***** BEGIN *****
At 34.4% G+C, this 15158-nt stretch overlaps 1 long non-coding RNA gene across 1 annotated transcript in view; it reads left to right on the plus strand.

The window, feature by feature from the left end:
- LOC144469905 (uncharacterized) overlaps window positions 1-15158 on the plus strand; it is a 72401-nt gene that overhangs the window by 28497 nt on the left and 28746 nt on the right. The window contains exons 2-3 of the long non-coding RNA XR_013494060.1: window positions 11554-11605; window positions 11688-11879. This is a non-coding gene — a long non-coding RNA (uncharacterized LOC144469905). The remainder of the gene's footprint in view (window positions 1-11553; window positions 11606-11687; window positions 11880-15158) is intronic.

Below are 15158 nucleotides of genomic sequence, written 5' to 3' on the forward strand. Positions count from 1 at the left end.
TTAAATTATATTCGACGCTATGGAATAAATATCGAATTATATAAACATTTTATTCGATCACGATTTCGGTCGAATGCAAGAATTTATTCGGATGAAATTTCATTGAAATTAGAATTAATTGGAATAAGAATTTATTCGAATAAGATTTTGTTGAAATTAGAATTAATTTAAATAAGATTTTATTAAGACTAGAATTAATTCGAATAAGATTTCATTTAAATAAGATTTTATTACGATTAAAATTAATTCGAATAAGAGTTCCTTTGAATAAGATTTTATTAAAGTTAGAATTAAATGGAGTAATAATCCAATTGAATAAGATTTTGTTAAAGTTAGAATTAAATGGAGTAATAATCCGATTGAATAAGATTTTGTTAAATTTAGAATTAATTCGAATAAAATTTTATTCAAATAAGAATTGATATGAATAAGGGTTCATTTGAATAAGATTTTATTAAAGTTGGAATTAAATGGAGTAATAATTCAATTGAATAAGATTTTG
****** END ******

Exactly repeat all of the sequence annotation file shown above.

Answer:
At 34.4% G+C, this 15158-nt stretch overlaps 1 long non-coding RNA gene across 1 annotated transcript in view; it reads left to right on the plus strand.

The window, feature by feature from the left end:
- LOC144469905 (uncharacterized) overlaps window positions 1-15158 on the plus strand; it is a 72401-nt gene that overhangs the window by 28497 nt on the left and 28746 nt on the right. The window contains exons 2-3 of the long non-coding RNA XR_013494060.1: window positions 11554-11605; window positions 11688-11879. This is a non-coding gene — a long non-coding RNA (uncharacterized LOC144469905). The remainder of the gene's footprint in view (window positions 1-11553; window positions 11606-11687; window positions 11880-15158) is intronic.

Below are 15158 nucleotides of genomic sequence, written 5' to 3' on the forward strand. Positions count from 1 at the left end.
TTAAATTATATTCGACGCTATGGAATAAATATCGAATTATATAAACATTTTATTCGATCACGATTTCGGTCGAATGCAAGAATTTATTCGGATGAAATTTCATTGAAATTAGAATTAATTGGAATAAGAATTTATTCGAATAAGATTTTGTTGAAATTAGAATTAATTTAAATAAGATTTTATTAAGACTAGAATTAATTCGAATAAGATTTCATTTAAATAAGATTTTATTACGATTAAAATTAATTCGAATAAGAGTTCCTTTGAATAAGATTTTATTAAAGTTAGAATTAAATGGAGTAATAATCCAATTGAATAAGATTTTGTTAAAGTTAGAATTAAATGGAGTAATAATCCGATTGAATAAGATTTTGTTAAATTTAGAATTAATTCGAATAAAATTTTATTCAAATAAGAATTGATATGAATAAGGGTTCATTTGAATAAGATTTTATTAAAGTTGGAATTAAATGGAGTAATAATTCAATTGAATAAGATTTTG